## Assistance with an analytic solution to radical

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ShaiHulud
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Joined: Wed Apr 06, 2011 2:45 am UTC

### Assistance with an analytic solution to radical

Hehe, I thought I would check out the forums and noticed there's a mathematics section. Nice

I've been working on this problem on an off for about 2 years with no luck

$r = \sqrt(1+\sqrt(2+\sqrt(4+\sqrt(8 + ...))))$.

As you can guess, it's the powers of 2 as terms in an infinitely nested radical. I know it converges since it's greater than zero, and $\sqrt(2^{2^0} + \sqrt(2^{2^1} + ... )$ converges.

I've basically only tried denesting, pulling out radicals, and recursive definitions to no avail. Any suggestions would be greatly appreciated. Thank you.

Qaanol
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### Re: Assistance with an analytic solution to radical

ShaiHulud wrote:Hehe, I thought I would check out the forums and noticed there's a mathematics section. Nice

I've been working on this problem on an off for about 2 years with no luck

$r = \sqrt(1+\sqrt(2+\sqrt(4+\sqrt(8 + ...))))$.

As you can guess, it's the powers of 2 as terms in an infinitely nested radical. I know it converges since it's greater than zero, and $\sqrt(2^{2^0} + \sqrt(2^{2^1} + ... )$ converges.

I've basically only tried denesting, pulling out radicals, and recursive definitions to no avail. Any suggestions would be greatly appreciated. Thank you.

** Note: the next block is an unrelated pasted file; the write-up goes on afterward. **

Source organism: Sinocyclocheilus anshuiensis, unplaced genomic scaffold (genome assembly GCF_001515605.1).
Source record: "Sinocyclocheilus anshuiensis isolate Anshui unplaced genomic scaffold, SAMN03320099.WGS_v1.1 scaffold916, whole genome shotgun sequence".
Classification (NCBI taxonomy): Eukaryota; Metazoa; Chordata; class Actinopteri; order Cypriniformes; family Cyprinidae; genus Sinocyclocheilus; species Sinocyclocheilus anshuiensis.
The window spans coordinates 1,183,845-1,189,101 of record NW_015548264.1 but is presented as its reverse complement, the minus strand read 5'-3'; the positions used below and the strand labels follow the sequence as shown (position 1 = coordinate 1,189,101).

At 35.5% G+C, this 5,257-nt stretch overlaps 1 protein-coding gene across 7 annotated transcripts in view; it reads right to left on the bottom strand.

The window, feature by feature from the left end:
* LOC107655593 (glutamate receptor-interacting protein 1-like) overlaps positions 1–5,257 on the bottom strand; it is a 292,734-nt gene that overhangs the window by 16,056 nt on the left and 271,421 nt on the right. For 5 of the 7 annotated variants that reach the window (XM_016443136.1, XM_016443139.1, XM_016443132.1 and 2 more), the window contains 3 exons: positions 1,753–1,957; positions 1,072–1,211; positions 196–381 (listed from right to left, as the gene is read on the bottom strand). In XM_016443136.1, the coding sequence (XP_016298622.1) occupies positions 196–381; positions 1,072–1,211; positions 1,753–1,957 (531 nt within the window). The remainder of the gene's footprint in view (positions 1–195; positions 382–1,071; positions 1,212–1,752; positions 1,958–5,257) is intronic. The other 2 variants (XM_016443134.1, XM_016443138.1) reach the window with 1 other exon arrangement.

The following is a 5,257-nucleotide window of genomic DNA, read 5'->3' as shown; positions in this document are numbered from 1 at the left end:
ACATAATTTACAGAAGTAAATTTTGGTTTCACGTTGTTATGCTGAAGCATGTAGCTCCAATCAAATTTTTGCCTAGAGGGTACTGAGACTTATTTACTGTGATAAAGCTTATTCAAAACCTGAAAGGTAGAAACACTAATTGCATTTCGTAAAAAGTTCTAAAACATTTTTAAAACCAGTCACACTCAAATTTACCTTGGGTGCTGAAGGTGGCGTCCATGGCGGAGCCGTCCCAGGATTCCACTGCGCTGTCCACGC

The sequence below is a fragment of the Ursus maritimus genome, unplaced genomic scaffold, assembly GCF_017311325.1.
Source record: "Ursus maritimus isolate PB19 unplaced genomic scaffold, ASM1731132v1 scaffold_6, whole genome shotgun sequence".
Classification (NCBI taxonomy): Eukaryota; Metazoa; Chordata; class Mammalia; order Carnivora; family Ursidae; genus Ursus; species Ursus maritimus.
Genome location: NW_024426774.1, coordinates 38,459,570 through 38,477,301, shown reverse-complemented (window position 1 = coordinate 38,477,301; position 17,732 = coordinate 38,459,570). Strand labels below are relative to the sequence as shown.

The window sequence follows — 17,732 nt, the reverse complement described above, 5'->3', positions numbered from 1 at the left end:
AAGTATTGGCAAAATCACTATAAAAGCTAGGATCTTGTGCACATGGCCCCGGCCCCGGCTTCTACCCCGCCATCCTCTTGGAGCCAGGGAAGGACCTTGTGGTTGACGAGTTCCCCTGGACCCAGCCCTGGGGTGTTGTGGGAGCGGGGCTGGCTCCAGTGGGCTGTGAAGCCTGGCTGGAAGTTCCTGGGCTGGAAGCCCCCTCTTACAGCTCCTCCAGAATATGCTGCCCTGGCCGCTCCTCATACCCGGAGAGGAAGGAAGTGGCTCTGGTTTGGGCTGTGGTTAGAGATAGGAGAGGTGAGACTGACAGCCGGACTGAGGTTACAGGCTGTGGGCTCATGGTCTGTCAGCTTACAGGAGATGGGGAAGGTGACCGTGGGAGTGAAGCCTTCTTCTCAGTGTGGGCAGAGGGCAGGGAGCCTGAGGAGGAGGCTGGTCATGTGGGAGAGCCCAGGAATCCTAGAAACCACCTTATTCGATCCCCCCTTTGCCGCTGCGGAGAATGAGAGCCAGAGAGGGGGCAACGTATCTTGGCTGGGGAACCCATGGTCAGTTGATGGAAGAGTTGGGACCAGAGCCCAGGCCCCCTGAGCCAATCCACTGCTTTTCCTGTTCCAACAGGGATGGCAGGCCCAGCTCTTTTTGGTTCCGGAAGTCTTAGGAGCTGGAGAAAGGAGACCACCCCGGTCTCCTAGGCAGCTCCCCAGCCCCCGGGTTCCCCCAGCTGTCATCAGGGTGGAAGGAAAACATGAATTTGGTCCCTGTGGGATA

Clever problem. I don’t have an explicit solution or proof, but the sequence of partial results appears to go to a limit of about 1.783165809264099.
wee free kings

phlip
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### Re: Assistance with an analytic solution to radical

I got the same number. I plugged it into Wolfram|Alpha in the hope it'd give some kind of simple closed form, which would give a clue as to how to tackle it... but it didn't give anything useful. Which means that if it does have a simple closed form, it's going to be something that Alpha can't auto-detect.

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enum ಠ_ಠ {°□°╰=1, °Д°╰, ಠ益ಠ╰};void ┻━┻︵​╰(ಠ_ಠ ⚠) {exit((int)⚠);}
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Qaanol
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### Re: Assistance with an analytic solution to radical

phlip wrote:I got the same number. I plugged it into Wolfram|Alpha in the hope it'd give some kind of simple closed form, which would give a clue as to how to tackle it... but it didn't give anything useful. Which means that if it does have a simple closed form, it's going to be something that Alpha can't auto-detect.

I’d like to know the syntax for entering an infinitely nested radical on Wolfram Alpha